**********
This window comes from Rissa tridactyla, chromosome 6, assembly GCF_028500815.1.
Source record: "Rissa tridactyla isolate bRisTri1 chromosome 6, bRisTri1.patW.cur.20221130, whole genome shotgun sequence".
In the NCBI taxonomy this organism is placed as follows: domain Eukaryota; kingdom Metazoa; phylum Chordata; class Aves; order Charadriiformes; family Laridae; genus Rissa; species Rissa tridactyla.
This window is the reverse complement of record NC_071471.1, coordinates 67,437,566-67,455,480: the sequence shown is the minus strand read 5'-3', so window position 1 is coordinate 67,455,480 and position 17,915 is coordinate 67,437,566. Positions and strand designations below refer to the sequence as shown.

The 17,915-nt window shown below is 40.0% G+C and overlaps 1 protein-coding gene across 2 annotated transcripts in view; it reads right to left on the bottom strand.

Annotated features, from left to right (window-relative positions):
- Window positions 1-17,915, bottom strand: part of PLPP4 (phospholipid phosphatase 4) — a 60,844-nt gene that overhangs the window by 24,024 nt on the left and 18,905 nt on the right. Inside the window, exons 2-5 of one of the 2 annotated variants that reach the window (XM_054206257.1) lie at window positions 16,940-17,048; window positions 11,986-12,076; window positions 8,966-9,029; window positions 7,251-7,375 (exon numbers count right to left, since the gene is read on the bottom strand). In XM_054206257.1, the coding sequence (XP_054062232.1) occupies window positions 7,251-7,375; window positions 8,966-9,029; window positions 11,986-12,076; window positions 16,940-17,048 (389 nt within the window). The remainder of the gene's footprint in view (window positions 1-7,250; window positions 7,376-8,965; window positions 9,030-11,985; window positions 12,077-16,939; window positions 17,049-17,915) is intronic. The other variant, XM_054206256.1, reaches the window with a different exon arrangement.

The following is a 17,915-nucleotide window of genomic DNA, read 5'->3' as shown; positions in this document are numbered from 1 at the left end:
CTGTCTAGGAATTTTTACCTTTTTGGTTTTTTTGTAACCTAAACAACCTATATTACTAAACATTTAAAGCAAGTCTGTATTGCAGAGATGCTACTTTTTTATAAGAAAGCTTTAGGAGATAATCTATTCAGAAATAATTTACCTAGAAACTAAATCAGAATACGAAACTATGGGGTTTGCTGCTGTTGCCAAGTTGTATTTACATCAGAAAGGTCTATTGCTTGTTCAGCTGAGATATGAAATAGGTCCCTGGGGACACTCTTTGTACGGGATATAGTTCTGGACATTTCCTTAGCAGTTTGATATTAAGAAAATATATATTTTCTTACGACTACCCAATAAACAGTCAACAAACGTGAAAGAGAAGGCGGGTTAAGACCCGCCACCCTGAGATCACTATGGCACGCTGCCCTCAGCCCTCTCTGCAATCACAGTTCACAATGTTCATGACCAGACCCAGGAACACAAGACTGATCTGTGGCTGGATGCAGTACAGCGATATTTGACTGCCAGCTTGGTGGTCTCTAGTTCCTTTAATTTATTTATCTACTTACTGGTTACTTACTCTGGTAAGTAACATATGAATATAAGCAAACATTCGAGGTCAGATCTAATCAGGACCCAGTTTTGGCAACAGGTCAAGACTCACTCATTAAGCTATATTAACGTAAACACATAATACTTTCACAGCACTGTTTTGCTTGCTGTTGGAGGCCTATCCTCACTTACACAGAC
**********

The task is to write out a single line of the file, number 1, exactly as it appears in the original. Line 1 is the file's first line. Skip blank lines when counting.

This window comes from Rissa tridactyla, chromosome 6, assembly GCF_028500815.1.